Earlier this winter after a #STPLive event, the good folks at Sierra Trading Post hooked me up with a free copy of the book ‘The Ultimate Hikers Gear Guide: Tools & Techniques to Hit the Trail’ by Andrew Skurka.
Since Andrew Skurka is kind of a big deal in the outdoor community I was excited to check out his book and see what it was all about.
I could do a recap of the book, but that would be ridiculous (just go buy the book). Instead here are a few points that really stood out to me.
- As I dove into the book on a flight from Minneapolis to Denver I was somewhat thrown off by Part 1: Are you a hiker or a camper? I felt like Skurka was trying to lump people into 3 categories: Ultimate Hikers, Ultimate Campers, and Campers-by-Default. I realized that according to Skurka’s definition I have a lot of Ultimate Hiker tendencies but motherhood has morphed me into an Ultimate Camper. Gulp, a tough pill to swallow (or is it?)
- I breezed through the sections on clothing, footwear and gear. But there was one part on boots that made me pause and think. On most trips Skurka prefers a hiking or trail running shoe instead of a boot. I have a love affair with my Asolo hiking boots. Skurka claims that constricting feet to boots limits the foot and ankle’s natural movements, thereby making the hiker less agile. (p.68) Maybe it’s the years of my life that I spent wearing combat boots but I like the support, stability, and traction of a good boot–especially if I’m carrying a heavy pack or a 30 lb. toddler on my back up a really steep and rocky trail. But, my mind has been opened. I need to give hiking shoes a try.
- My favorite sections of the book were on food and water. I dig Skurka’s approach to food. He eats a lot of small meals throughout the day and isn’t a fan of hot meals that take a lot of time to prep and cook. Now I don’t feel bad for feeding my family Top Ramen cooked a la Jet Boil on every trip. He’s also got a thing for butter and chocolate, both of which are delicious (but melty).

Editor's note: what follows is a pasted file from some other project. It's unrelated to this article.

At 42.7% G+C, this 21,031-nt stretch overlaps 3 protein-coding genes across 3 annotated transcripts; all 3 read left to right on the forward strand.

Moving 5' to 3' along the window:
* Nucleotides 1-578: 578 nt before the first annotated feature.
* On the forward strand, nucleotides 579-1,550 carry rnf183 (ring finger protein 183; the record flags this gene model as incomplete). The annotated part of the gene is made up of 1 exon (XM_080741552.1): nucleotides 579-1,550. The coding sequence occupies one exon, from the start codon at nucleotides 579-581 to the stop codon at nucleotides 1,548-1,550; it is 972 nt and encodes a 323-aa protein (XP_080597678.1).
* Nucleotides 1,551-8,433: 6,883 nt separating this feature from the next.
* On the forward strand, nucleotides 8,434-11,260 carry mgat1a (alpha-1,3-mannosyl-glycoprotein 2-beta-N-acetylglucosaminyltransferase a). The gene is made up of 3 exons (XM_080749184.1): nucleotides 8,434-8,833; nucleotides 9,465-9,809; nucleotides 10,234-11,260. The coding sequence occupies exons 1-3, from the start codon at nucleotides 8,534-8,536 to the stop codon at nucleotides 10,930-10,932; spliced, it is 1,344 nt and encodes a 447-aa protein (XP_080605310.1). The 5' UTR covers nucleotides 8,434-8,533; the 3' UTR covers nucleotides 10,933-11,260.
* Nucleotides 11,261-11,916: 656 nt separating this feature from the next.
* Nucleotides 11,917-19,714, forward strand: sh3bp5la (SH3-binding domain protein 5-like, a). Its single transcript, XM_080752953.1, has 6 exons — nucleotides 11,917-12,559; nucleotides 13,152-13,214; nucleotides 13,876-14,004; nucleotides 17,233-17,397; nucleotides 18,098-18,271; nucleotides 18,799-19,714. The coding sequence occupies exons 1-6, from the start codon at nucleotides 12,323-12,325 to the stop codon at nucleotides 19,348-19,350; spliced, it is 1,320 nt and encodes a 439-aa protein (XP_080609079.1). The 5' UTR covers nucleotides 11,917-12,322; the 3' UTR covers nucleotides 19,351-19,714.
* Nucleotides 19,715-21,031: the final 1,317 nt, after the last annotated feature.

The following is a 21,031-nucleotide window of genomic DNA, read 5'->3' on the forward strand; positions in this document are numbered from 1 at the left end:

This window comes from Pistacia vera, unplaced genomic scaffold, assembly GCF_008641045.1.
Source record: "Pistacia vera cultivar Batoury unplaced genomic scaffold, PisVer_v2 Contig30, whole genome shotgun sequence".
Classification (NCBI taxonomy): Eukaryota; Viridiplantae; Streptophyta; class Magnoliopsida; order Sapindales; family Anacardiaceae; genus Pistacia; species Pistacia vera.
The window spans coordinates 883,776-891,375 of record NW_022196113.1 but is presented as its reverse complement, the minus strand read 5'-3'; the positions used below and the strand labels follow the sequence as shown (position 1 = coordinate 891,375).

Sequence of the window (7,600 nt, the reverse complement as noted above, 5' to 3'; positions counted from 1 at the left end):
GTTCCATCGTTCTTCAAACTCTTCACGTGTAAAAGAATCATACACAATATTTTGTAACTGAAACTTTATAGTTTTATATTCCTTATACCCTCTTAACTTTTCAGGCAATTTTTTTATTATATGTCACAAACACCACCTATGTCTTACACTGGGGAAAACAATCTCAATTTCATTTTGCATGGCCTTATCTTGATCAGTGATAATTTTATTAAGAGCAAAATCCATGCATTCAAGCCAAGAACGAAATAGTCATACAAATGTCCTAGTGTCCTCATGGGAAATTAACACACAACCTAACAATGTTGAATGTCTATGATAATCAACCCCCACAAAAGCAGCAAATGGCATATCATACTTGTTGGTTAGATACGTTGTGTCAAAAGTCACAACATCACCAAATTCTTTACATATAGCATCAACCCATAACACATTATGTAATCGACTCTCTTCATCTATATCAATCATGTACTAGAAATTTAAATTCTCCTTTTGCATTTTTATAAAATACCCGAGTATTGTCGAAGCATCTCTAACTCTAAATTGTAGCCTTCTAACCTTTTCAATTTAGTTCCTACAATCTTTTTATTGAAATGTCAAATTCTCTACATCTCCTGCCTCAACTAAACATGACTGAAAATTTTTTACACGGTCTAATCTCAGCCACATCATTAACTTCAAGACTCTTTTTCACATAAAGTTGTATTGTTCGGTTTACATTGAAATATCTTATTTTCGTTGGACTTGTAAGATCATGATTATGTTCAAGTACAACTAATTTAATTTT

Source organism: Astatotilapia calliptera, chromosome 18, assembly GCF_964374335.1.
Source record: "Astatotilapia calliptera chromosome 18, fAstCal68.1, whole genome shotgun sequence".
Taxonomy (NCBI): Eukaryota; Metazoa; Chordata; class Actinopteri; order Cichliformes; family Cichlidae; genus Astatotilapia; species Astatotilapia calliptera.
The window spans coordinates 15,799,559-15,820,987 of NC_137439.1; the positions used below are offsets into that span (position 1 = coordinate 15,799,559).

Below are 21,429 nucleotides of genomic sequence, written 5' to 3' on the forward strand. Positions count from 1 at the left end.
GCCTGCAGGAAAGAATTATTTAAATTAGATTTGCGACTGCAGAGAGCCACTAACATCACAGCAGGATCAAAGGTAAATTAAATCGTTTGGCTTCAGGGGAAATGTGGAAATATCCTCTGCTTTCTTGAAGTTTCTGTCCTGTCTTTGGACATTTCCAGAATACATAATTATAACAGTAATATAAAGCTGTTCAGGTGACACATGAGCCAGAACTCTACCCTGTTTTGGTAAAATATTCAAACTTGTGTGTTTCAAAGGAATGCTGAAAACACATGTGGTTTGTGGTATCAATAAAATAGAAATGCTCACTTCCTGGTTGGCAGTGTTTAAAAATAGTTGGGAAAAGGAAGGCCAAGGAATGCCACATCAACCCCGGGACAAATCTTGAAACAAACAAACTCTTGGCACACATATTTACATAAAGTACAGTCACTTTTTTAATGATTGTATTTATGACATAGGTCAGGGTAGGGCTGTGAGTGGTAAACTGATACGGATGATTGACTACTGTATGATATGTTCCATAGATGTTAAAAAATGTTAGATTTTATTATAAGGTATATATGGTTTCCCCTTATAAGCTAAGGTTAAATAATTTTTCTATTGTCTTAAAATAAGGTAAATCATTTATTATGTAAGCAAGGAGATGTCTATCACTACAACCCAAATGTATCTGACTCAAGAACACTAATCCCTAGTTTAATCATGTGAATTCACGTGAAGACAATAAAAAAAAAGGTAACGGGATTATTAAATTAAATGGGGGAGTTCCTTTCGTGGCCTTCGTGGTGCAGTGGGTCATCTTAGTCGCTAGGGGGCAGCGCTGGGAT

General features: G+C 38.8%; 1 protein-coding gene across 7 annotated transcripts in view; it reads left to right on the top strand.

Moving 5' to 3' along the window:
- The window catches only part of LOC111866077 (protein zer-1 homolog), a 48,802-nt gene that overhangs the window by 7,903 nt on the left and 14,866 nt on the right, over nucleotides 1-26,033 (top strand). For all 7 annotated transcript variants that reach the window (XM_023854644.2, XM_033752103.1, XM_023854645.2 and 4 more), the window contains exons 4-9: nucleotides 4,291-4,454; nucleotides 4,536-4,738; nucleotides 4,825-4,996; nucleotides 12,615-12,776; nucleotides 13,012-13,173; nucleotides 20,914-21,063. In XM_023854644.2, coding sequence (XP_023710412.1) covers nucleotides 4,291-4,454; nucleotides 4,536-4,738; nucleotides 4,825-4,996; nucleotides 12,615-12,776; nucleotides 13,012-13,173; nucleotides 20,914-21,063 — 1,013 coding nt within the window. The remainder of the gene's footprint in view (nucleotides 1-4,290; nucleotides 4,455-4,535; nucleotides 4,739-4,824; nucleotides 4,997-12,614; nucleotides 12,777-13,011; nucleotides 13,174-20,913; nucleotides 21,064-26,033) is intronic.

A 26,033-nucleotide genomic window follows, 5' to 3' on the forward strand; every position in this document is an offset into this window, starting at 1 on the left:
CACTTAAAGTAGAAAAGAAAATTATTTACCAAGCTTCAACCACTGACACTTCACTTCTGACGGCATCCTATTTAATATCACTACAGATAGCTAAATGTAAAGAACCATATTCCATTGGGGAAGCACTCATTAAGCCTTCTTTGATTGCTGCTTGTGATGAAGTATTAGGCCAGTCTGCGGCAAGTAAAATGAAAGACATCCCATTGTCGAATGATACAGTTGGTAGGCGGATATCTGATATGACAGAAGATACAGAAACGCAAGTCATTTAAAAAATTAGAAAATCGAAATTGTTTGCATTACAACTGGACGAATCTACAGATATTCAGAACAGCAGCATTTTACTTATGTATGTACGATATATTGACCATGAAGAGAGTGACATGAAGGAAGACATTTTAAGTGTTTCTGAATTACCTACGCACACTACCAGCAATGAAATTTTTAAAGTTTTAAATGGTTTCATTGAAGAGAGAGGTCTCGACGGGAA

- I’m always a bit squeamish thinking about all of the gross things that lurk in mountain lakes, rivers and ponds. When I read that Skurka sometimes drinks directly from unpurified water sources I was both amazed and a little bit grossed out. He’s not dumb about it though, he looks for water where the contaminants are diluted, water turbidity, flowing water, and from the top of stagnant sources that may have been purified by UV light. I don’t know that I’ll ever drink stream water just for the heck of it, but these are all good things to know in a survival situation. (p. 158)
Skurka’s book concludes with several trip plans to various geographic regions complete with a gear list. While we do more day hiking than backpacking, this section left me thinking about the importance of planning a trip and assessing everything from weather and water sources to other hazards on the trail. Sometimes we just put ourselves on auto-pilot thinking about the trails we need to hike to build our trail guides. I liked the reminder to put a little bit of thought into all of the “other” things, even though I don’t think that was Skurka’s intent.
Overall, this book was full of information great for both rookie and seasoned hikers. But, like any outdoor related book what works for the author may not work for everyone else. It’s just a matter of being receptive to learning and trying new ways to do things. I’d recommend it, you can buy it here: The Ultimate Hiker’s Gear Guide: Tools and Techniques to Hit the Trail (we are Amazon affiliates).
Has anyone else read this book? What do you think? Would you challenge Skurka to a stagnant pond water drinking competition?